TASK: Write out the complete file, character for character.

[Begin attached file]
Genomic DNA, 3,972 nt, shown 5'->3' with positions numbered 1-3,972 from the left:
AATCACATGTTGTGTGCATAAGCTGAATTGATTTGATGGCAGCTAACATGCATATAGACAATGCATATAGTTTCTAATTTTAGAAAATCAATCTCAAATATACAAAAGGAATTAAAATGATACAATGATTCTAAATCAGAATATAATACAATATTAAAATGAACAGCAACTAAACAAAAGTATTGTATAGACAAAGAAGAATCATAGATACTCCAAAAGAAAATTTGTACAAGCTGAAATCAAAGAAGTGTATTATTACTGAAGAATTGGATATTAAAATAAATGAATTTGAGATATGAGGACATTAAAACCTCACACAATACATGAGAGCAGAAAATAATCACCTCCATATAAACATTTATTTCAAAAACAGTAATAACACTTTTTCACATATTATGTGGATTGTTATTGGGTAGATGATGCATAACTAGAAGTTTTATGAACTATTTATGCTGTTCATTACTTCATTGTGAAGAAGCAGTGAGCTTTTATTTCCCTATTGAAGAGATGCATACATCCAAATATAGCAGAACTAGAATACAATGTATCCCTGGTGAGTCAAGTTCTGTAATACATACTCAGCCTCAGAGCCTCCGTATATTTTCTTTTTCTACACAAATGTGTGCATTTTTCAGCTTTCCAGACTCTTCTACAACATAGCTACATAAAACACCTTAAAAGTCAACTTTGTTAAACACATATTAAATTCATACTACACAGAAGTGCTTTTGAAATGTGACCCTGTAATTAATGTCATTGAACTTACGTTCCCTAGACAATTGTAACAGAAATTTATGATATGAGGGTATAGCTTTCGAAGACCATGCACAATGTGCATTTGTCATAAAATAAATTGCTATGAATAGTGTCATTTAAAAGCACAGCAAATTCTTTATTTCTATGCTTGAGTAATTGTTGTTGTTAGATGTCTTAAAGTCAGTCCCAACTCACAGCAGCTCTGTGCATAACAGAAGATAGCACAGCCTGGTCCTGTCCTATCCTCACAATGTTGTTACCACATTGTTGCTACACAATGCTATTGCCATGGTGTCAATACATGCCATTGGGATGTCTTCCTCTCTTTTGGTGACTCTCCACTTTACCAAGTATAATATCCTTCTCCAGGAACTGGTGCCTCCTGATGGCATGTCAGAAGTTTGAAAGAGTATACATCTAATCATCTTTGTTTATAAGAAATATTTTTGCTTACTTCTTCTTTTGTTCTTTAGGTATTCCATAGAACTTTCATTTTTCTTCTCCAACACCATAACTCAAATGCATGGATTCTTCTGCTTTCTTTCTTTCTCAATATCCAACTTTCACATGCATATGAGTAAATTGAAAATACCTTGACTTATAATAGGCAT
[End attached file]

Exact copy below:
Genomic DNA, 3,972 nt, shown 5'->3' with positions numbered 1-3,972 from the left:
AATCACATGTTGTGTGCATAAGCTGAATTGATTTGATGGCAGCTAACATGCATATAGACAATGCATATAGTTTCTAATTTTAGAAAATCAATCTCAAATATACAAAAGGAATTAAAATGATACAATGATTCTAAATCAGAATATAATACAATATTAAAATGAACAGCAACTAAACAAAAGTATTGTATAGACAAAGAAGAATCATAGATACTCCAAAAGAAAATTTGTACAAGCTGAAATCAAAGAAGTGTATTATTACTGAAGAATTGGATATTAAAATAAATGAATTTGAGATATGAGGACATTAAAACCTCACACAATACATGAGAGCAGAAAATAATCACCTCCATATAAACATTTATTTCAAAAACAGTAATAACACTTTTTCACATATTATGTGGATTGTTATTGGGTAGATGATGCATAACTAGAAGTTTTATGAACTATTTATGCTGTTCATTACTTCATTGTGAAGAAGCAGTGAGCTTTTATTTCCCTATTGAAGAGATGCATACATCCAAATATAGCAGAACTAGAATACAATGTATCCCTGGTGAGTCAAGTTCTGTAATACATACTCAGCCTCAGAGCCTCCGTATATTTTCTTTTTCTACACAAATGTGTGCATTTTTCAGCTTTCCAGACTCTTCTACAACATAGCTACATAAAACACCTTAAAAGTCAACTTTGTTAAACACATATTAAATTCATACTACACAGAAGTGCTTTTGAAATGTGACCCTGTAATTAATGTCATTGAACTTACGTTCCCTAGACAATTGTAACAGAAATTTATGATATGAGGGTATAGCTTTCGAAGACCATGCACAATGTGCATTTGTCATAAAATAAATTGCTATGAATAGTGTCATTTAAAAGCACAGCAAATTCTTTATTTCTATGCTTGAGTAATTGTTGTTGTTAGATGTCTTAAAGTCAGTCCCAACTCACAGCAGCTCTGTGCATAACAGAAGATAGCACAGCCTGGTCCTGTCCTATCCTCACAATGTTGTTACCACATTGTTGCTACACAATGCTATTGCCATGGTGTCAATACATGCCATTGGGATGTCTTCCTCTCTTTTGGTGACTCTCCACTTTACCAAGTATAATATCCTTCTCCAGGAACTGGTGCCTCCTGATGGCATGTCAGAAGTTTGAAAGAGTATACATCTAATCATCTTTGTTTATAAGAAATATTTTTGCTTACTTCTTCTTTTGTTCTTTAGGTATTCCATAGAACTTTCATTTTTCTTCTCCAACACCATAACTCAAATGCATGGATTCTTCTGCTTTCTTTCTTTCTCAATATCCAACTTTCACATGCATATGAGTAAATTGAAAATACCTTGACTTATAATAGGCAT